Respiratory parameters were determined in a body plethysmograph. Individual nonanesthetized animals were placed in a 65 ml chamber with their head exposed through a close-fitting hole in Parafilm. A pneumotachograph was connected to the chamber and a differential pressure transducer (Model PT5A; Grass Instrument). The pressure signal was integrated to give tidal volume. Volume changes were calibrated by injecting known amounts of air into the chamber. The analog signal from the transducer was amplified, converted to digital, displayed on a monitor, and stored to disk by computer for later analysis. Apnea was defined as an expiratory time of 1.0 s or greater. Irregularity score was determined from: absolute (TTOTn − TTOTn + 1)/(TTOTn + 1).
The following measurements were analyzed using one-way ANOVA followed, when appropriate (p < 0.05), by Newman–Keuls post hoc test: anatomical and cell-type expression patterns of transduced MeCP2, whole body and brain weights, respiratory parameters, open field activity, time on rotarod, and somal diameters. The following measurements were analyzed using Kruskal–Wallis test followed, when appropriate (p < 0.05), by Dunn's multiple-comparisons test: phenotype severity scores, nesting scores, time on an inverted grid, time on a platform, and novel object recognition. Survival curves were compared using the log-rank method. All statistics were performed using GraphPad version 5.0 software (Prism).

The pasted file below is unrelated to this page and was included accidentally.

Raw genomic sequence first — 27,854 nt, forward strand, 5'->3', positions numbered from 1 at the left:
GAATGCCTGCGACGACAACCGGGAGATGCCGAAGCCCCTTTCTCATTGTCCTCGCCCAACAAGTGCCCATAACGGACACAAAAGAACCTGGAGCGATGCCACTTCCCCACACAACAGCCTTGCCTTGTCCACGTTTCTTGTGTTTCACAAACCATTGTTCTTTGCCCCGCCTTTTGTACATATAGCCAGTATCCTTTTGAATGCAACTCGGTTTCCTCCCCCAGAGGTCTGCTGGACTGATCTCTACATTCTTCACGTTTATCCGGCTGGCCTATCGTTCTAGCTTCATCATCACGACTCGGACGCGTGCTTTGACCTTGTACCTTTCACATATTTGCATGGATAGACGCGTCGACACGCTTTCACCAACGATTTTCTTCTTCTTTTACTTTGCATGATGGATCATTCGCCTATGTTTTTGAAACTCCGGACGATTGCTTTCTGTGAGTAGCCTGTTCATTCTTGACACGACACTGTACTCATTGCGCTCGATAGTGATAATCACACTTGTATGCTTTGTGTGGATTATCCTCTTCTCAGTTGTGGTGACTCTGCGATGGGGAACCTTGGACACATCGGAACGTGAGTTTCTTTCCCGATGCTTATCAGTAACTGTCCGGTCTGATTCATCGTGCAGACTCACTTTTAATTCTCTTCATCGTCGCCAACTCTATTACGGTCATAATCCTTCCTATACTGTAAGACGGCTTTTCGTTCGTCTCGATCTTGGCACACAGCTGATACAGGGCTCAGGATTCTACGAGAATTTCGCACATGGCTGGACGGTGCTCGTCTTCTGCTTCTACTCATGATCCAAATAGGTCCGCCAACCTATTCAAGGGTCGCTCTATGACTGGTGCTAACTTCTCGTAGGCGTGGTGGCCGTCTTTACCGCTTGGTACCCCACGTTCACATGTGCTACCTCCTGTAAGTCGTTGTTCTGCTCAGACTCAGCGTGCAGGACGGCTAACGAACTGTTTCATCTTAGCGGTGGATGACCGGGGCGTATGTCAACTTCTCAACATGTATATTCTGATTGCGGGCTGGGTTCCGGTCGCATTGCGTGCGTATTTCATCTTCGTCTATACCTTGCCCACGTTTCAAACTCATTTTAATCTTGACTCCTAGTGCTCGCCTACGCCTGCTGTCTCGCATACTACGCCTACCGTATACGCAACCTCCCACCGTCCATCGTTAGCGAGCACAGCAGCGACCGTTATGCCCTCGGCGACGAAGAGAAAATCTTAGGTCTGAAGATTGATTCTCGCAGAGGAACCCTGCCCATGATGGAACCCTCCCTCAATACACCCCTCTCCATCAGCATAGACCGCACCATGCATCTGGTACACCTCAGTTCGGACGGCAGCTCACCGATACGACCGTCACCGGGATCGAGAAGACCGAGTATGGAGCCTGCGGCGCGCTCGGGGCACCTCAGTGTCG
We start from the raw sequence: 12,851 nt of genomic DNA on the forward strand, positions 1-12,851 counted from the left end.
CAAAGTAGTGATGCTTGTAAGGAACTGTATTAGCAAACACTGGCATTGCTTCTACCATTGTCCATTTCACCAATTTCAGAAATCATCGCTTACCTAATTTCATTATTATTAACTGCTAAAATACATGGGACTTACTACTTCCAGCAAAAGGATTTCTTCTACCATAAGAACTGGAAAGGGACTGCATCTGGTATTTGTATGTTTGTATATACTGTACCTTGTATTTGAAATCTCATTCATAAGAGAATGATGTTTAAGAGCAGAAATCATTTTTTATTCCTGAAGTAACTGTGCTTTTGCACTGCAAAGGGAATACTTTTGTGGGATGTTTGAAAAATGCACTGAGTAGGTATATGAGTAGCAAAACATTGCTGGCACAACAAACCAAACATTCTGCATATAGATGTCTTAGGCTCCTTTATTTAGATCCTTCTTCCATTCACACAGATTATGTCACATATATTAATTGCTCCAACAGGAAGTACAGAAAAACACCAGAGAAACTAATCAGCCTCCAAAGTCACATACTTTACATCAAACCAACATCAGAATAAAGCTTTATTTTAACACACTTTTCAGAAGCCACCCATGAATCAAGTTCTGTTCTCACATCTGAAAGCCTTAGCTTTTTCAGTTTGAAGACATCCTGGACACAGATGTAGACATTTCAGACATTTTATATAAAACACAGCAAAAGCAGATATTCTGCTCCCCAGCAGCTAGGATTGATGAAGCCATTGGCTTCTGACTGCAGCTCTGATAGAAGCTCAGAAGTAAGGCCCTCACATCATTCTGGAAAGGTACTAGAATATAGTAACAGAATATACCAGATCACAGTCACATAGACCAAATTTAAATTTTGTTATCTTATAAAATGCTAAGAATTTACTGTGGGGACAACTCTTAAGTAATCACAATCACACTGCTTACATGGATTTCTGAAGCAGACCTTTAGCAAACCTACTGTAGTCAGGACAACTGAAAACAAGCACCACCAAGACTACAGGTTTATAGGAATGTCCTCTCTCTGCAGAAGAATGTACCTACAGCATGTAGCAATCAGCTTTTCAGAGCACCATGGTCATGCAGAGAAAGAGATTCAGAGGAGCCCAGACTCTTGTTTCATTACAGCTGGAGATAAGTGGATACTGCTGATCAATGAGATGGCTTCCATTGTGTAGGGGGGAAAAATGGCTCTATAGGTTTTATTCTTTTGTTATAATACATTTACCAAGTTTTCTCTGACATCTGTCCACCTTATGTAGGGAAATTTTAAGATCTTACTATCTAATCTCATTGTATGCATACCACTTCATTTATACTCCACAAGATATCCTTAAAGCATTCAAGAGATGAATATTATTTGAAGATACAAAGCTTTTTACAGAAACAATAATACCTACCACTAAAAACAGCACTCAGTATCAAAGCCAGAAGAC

Systemic delivery of AAV9 bearing Cre recombinase results in stabilization and reversal of symptoms in male and female Mecp2Stop mice